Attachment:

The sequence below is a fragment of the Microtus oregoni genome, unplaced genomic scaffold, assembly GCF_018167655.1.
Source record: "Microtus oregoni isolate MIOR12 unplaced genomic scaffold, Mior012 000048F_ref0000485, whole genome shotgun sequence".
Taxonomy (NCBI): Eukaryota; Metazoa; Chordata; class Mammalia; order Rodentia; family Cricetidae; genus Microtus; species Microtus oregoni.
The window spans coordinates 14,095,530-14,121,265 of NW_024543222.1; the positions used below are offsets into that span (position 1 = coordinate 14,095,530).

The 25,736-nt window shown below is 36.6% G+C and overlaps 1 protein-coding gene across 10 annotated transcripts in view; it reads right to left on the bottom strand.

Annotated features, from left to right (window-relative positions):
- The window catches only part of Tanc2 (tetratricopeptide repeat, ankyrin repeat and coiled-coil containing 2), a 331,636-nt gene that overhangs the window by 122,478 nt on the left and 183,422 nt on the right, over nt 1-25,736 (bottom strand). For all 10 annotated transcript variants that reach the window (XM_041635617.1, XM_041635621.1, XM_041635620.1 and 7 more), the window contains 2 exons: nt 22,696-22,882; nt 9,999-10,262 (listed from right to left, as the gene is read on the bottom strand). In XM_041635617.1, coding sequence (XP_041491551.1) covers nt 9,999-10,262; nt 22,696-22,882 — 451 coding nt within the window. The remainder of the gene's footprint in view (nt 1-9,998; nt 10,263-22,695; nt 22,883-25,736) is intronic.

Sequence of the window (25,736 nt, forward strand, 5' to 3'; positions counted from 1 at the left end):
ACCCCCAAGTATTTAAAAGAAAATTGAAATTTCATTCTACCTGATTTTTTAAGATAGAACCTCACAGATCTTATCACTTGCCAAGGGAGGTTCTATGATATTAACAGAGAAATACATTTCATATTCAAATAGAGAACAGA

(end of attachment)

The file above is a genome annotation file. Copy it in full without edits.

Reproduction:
The sequence below is a fragment of the Microtus oregoni genome, unplaced genomic scaffold, assembly GCF_018167655.1.
Source record: "Microtus oregoni isolate MIOR12 unplaced genomic scaffold, Mior012 000048F_ref0000485, whole genome shotgun sequence".
Taxonomy (NCBI): Eukaryota; Metazoa; Chordata; class Mammalia; order Rodentia; family Cricetidae; genus Microtus; species Microtus oregoni.
The window spans coordinates 14,095,530-14,121,265 of NW_024543222.1; the positions used below are offsets into that span (position 1 = coordinate 14,095,530).

The 25,736-nt window shown below is 36.6% G+C and overlaps 1 protein-coding gene across 10 annotated transcripts in view; it reads right to left on the bottom strand.

Annotated features, from left to right (window-relative positions):
- The window catches only part of Tanc2 (tetratricopeptide repeat, ankyrin repeat and coiled-coil containing 2), a 331,636-nt gene that overhangs the window by 122,478 nt on the left and 183,422 nt on the right, over nt 1-25,736 (bottom strand). For all 10 annotated transcript variants that reach the window (XM_041635617.1, XM_041635621.1, XM_041635620.1 and 7 more), the window contains 2 exons: nt 22,696-22,882; nt 9,999-10,262 (listed from right to left, as the gene is read on the bottom strand). In XM_041635617.1, coding sequence (XP_041491551.1) covers nt 9,999-10,262; nt 22,696-22,882 — 451 coding nt within the window. The remainder of the gene's footprint in view (nt 1-9,998; nt 10,263-22,695; nt 22,883-25,736) is intronic.

Sequence of the window (25,736 nt, forward strand, 5' to 3'; positions counted from 1 at the left end):
ACCCCCAAGTATTTAAAAGAAAATTGAAATTTCATTCTACCTGATTTTTTAAGATAGAACCTCACAGATCTTATCACTTGCCAAGGGAGGTTCTATGATATTAACAGAGAAATACATTTCATATTCAAATAGAGAACAGA